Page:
Monday, 12 September 2016

Boom or bust?

There have already been many stories about whether the economy is doing ok or tanking, or is going to do ok or tank, after the referendum. Most of this is noise rather than data, as the reliable data always lags by months. However, there are some "leading indicators" which tell us about what is happening in near real time. One is the Purchasing Managers Index, based on a survey of private sector companies and what they have actually just ordered. An index of 50 means steady, higher means growth, lower shrinkage. The first post referendum index, published in July, plummeted from 52.4 to 47.7 as buying was put on hold. The services element of the index recorded its sharpest reversal in its 21 year history. But, to put it in perspective, the record low for the index was 40.1 in November 2008. Nevertheless, it was mainly on the basis of this startling figure that the Bank of England cut interest rates. However, the next month's figure bounced back to 52.9.

So everything's going to be ok, then? Well, the British Chamber of Commerce is predicting a sharp slowdown on the basis of a slump in business investment. They are predicting 1% growth next year (the Bank of England forecast is 0.8%). This is all on the basis of "sentiment", so don't get too sentimental about it yet. The BCC expect business investment to fall by 2.2% next year and 3.4% in 2017. The previous forecasts were for growth of 4.5% and 7.4% respectively.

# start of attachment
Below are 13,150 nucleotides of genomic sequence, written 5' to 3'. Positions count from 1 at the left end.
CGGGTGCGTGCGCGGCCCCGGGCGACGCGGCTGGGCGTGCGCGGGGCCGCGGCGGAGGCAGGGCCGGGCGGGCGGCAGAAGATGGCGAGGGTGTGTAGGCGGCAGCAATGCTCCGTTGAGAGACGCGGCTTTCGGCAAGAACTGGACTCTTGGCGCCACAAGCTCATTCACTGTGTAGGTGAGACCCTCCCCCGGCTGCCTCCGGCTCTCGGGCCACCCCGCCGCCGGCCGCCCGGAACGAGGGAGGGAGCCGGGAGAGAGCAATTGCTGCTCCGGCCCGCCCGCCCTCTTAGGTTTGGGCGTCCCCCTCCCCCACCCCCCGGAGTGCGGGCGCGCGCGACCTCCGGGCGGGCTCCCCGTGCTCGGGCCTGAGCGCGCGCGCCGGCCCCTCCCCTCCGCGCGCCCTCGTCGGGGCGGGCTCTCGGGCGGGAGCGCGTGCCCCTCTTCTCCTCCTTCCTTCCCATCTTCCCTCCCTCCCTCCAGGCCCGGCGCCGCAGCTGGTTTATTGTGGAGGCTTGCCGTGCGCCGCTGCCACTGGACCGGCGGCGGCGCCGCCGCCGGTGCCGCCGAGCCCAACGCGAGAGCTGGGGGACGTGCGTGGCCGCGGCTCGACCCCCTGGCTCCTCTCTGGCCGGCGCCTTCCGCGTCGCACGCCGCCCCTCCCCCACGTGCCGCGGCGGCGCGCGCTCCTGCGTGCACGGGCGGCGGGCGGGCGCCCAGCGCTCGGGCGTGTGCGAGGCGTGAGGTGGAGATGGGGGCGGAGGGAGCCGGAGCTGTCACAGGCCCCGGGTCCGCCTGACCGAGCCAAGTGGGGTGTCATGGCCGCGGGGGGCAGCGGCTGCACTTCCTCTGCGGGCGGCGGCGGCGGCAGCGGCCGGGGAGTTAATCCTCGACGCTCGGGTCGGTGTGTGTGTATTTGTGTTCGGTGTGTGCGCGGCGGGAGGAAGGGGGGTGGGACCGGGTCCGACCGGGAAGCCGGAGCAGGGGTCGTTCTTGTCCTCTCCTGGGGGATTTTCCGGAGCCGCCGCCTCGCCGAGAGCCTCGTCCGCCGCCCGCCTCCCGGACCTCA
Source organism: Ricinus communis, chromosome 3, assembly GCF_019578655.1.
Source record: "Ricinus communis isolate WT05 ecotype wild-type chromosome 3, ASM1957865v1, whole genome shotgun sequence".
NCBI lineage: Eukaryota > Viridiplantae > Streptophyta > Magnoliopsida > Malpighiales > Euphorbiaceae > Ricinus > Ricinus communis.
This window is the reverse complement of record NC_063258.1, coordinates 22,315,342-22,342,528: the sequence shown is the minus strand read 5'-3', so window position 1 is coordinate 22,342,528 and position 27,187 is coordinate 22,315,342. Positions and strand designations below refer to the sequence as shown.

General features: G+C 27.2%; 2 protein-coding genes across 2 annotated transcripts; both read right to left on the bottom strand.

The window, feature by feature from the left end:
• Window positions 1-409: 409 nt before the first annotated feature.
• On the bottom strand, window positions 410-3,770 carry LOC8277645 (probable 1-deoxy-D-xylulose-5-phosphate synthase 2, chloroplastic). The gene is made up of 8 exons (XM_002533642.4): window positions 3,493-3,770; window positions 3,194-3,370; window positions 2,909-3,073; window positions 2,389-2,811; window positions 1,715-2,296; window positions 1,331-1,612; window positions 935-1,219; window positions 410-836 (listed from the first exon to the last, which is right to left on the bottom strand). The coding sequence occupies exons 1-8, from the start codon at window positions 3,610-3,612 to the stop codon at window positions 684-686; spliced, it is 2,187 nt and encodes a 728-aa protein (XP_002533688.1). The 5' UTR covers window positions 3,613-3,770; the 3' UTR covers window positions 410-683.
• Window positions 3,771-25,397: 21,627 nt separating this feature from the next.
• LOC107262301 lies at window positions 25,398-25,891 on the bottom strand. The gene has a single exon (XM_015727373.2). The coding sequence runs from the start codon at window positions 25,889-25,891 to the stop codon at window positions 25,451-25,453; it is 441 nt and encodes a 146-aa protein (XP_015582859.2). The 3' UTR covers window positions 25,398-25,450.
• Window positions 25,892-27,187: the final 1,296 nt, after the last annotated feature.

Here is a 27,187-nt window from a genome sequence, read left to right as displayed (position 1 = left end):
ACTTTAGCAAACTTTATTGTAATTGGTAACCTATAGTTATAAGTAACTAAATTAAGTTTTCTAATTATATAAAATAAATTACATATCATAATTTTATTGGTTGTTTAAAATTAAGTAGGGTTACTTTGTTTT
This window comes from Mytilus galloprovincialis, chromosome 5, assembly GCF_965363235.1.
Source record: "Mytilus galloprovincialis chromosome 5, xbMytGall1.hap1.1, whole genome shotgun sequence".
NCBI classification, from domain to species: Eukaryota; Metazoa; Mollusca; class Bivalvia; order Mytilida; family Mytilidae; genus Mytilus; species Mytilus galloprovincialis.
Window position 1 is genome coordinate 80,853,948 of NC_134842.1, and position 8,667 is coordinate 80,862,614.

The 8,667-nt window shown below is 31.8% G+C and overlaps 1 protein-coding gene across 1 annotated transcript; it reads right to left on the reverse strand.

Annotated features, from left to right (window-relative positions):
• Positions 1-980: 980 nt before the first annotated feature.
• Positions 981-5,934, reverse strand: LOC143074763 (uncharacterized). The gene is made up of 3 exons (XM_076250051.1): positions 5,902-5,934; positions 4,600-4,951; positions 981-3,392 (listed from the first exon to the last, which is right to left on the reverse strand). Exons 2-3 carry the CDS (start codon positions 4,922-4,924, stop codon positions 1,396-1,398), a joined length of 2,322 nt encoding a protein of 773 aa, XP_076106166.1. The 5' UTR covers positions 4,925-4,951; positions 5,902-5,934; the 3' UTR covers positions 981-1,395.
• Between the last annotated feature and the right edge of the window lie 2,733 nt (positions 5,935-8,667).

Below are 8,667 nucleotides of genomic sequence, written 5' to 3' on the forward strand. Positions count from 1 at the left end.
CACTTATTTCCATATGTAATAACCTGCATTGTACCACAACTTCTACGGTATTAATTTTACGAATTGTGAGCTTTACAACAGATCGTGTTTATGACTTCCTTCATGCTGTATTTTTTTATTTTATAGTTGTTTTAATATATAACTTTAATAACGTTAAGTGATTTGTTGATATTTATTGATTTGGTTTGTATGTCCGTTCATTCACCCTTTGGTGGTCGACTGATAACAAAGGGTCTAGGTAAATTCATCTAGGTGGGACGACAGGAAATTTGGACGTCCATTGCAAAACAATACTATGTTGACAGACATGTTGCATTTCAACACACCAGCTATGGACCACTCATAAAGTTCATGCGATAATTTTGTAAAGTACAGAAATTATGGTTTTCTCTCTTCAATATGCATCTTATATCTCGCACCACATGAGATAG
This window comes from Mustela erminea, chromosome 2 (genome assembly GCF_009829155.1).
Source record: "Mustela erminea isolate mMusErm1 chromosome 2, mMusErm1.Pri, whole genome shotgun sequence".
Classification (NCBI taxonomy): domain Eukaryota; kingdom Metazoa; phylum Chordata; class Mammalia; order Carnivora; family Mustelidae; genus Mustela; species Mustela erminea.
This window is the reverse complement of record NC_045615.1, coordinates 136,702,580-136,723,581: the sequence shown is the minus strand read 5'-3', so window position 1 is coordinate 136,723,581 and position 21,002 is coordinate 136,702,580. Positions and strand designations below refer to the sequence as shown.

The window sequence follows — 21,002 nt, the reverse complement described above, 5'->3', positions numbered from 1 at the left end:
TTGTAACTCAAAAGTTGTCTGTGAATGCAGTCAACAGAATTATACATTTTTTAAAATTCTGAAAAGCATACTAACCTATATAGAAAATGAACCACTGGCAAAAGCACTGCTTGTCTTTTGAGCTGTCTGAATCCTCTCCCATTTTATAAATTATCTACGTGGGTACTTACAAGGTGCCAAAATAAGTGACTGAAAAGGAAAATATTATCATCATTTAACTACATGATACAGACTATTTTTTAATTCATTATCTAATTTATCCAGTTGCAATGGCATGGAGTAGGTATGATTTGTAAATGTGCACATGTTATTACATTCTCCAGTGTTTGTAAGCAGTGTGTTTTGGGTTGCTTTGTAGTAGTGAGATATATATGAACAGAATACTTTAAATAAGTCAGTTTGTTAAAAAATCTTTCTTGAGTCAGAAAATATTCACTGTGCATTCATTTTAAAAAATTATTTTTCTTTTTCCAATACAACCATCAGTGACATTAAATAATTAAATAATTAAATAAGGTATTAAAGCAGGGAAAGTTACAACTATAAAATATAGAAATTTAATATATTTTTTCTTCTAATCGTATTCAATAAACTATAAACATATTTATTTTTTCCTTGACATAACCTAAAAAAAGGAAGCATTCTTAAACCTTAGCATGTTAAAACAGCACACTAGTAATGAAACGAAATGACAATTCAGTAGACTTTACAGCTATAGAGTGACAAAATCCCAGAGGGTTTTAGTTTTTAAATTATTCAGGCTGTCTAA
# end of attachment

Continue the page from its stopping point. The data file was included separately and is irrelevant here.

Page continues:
So it's all going to rats then? Well, David Smith noted in last week's Sunday Times (4 September) that an economist at Liverpool University had spotted that there has been a post-referendum spurt in the money supply, a measure which brings together all the different ways of calculating it ("divisia money") going up at 10.2% in July its fastest growth since current records began in 1999. Strong growth in this measure is normally associated with robust GDP growth. If that were to prove to be the case, then business sentiment would rapidly switch.

So, as usual, pick your indicator, or crystal ball gazer, and you can forecast boom or bust.

I simply note that the Purchasing Managers survey and the money supply figures are real, post referendum data on leading indicators, i.e. ones which tend to indicate what is happening rather than what has happened at some time in the past. For real post referendum growth figures we'll have to wait a few weeks yet, I expect till we get the July-September quarter, sometime towards the end of November. And even that will just tell us what has been happening recently, while we are still in the EU and, more importantly, the single market, which may not be that meaningful for the future. Other than affecting that all important "sentiment".

Whether we all keep buying stuff as businesses and individuals, giving the economy momentum, might be critical in setting the tone for the Brexit negotiation since, if the UK economy is doing well, there will be a stronger incentive for the EU countries to want to trade. Teresa May, like all PMs, needs to get lucky because, if the economy is sliding, then the opposite will hold and her negotiators will be in a weaker position.

So I'll do my bit and keep spending!

BCC forecast covered at

1 comment:

  1. I think the big Brexit economy test will be when Government presses the leave button for real! Sadly i'm not optimistic.